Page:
Wednesday, March 30, 2011
Leon Schofield and his partner Annie lived year-round near where the Forks River Dam is today. The photo above was taken in the summer of 1932, likely by the Reverand Guy Blakeney (2nd from the right) from Wolfville, father of biologist Dr. J. Sherman Blakeney. Leon is seated on far left. Others in the photo include Bill Dorman (father of Lloyd Dorman) and James W. Schofield of Weston, Massachusetts.
Life at Forks River was good. Leon and Annie had a few apple trees, a small garden, picked berries in summer, fished for trout spring through fall, harvested wild game year-round, notably rabbits, grouse, deer and moose. Leon trapped in the winter, guided moose hunters in the fall and established early that the abundance of this mammal was related to age and condition of forest habitat in the wake of forest fires. A forest fire that ravaged the west side of Black River Lake in the 1940's, and other smaller fires around the lake were rumored to have been started by Leon in hopes of bolstering the numbers of moose. About a decade after this photo was taken, Merritt Gibson and Guy Blakeney's son, Sherman (both young lads from Wolfville) built a log camp not far from Leon and Annie's.
Lloyd Dorman (then about 91) told me that during the winters in the 1930s and 40s, he and his brother would leave Newtonville in early morning for the west shore of Black River Lake with the horse and wood sled, near where I live today. They would fell 2-3 large maples or birches, buck them into 8-10' ft. bolts, (usually 6 sticks) load them onto the sled and head for home. Just getting the logs took all the winter day's light hours to accomplish. Later they would saw the wood into stove sized bolts, splitting them with maul and wedges.
Lessons on using the 19th fret.
Tuesday, March 29, 2011
The photos above, especially the ones of the fox are really poor quality, cropped, pushed, red dead and deblued - all that is left is a story. Alas, in the moment that happened so quickly, in the excitement I forgot to zoom the lens to maximum. Hence, the lame photo result. Nonetheless, I will never forget that mangy little fox who taught me so much in a few brief minutes about dignity.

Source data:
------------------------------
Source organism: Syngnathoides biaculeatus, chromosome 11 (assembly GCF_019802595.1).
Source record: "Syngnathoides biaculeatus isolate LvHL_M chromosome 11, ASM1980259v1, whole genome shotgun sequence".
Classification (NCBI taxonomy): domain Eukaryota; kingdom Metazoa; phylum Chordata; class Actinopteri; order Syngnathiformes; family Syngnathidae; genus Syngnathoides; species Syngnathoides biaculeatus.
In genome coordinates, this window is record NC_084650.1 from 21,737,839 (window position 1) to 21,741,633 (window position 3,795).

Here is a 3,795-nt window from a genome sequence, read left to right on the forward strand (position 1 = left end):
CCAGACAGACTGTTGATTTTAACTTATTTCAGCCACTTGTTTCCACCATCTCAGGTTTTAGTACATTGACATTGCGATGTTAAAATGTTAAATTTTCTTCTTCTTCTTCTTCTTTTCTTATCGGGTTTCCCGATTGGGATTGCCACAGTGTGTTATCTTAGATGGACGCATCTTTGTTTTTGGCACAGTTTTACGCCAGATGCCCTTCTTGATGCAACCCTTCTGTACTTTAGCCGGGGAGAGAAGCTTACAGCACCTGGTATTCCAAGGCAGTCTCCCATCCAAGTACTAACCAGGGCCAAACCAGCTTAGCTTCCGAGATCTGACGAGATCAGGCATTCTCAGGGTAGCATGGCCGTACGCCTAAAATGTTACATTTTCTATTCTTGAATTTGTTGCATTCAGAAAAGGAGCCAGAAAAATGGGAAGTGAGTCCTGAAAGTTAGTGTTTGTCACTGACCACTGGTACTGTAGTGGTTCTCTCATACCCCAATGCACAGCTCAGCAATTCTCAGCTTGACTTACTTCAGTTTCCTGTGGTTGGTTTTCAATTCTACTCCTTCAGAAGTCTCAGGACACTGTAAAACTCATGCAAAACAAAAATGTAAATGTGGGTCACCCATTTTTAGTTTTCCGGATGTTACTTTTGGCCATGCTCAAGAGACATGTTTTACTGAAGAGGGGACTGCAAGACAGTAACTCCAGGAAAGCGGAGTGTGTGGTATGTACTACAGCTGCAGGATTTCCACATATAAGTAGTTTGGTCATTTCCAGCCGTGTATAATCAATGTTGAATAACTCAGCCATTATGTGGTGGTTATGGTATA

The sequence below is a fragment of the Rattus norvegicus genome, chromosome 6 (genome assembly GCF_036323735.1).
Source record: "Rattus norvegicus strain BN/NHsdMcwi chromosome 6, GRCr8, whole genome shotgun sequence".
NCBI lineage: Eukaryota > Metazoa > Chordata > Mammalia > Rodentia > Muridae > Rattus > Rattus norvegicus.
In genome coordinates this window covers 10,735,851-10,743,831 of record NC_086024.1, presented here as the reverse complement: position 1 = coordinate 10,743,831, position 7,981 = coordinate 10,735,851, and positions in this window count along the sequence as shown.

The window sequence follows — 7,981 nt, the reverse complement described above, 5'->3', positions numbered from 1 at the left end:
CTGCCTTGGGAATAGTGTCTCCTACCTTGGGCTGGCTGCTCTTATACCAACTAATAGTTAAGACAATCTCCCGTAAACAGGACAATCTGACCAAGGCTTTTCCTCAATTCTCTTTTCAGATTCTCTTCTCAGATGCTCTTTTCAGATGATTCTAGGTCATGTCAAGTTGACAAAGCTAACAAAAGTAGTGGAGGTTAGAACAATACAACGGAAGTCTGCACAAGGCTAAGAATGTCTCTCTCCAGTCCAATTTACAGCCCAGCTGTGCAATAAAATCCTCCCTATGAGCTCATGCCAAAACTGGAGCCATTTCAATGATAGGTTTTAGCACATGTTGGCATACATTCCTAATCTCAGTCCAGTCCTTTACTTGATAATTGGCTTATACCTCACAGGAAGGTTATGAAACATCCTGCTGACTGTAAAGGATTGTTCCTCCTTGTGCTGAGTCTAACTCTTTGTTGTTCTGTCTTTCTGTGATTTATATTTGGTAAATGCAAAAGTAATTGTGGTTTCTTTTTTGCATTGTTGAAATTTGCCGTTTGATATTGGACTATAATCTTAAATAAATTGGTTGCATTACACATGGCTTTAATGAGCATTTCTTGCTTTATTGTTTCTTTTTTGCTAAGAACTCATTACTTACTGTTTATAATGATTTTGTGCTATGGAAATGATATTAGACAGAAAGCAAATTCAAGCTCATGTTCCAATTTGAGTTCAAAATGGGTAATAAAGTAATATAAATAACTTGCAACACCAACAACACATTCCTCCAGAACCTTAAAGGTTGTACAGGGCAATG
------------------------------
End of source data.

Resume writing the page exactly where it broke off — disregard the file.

Monday, March 28, 2011
Moonshine Ramblers, one of my favourite valley groups heads out to wander across Canada this spring spreading the good vibes through their music. If they are in your area, be sure to get out to see at least one of their performances. Many of their songs are original and my personal favorites are "Darkness and Stars" and "South Mountain." You can get a good taste of their sound and musical face on their website at MYSPACE: http://www.myspace.com/themoonshineramblers/music/songs/darkness-and-stars-67616072
Thursday, March 24, 2011
Long before digital cameras and computers came into being, I was in love with images and it didn't matter whether I made them myself or not. For me, a good picture was and is, worth 10,000 words. For a time, surface, texture and line fascinated me. I sketched, I painted, worked in stained glass and photography. In the 1970s and 1980s, I kept little boxes and drawers through the house, full of magazine clippings, postcards, and other small bits of crow sized portable junk. Despite seeming apparent chaos, each had a theme.
The collage above, and the box of junk from which it was born is based on the poem, "The Man with the Blue Guitar," by Wallace Stevens. Small snippets of the poem are hand written and also appear as printed clippings in different places of the composition. The geometry of stained glass factored many of my decisions with line, image choice and overall tone of it. Because many of the pieces that make up the collage are small, it should invite you in close. This is good, because only then can you read the small text. Not that it really matters....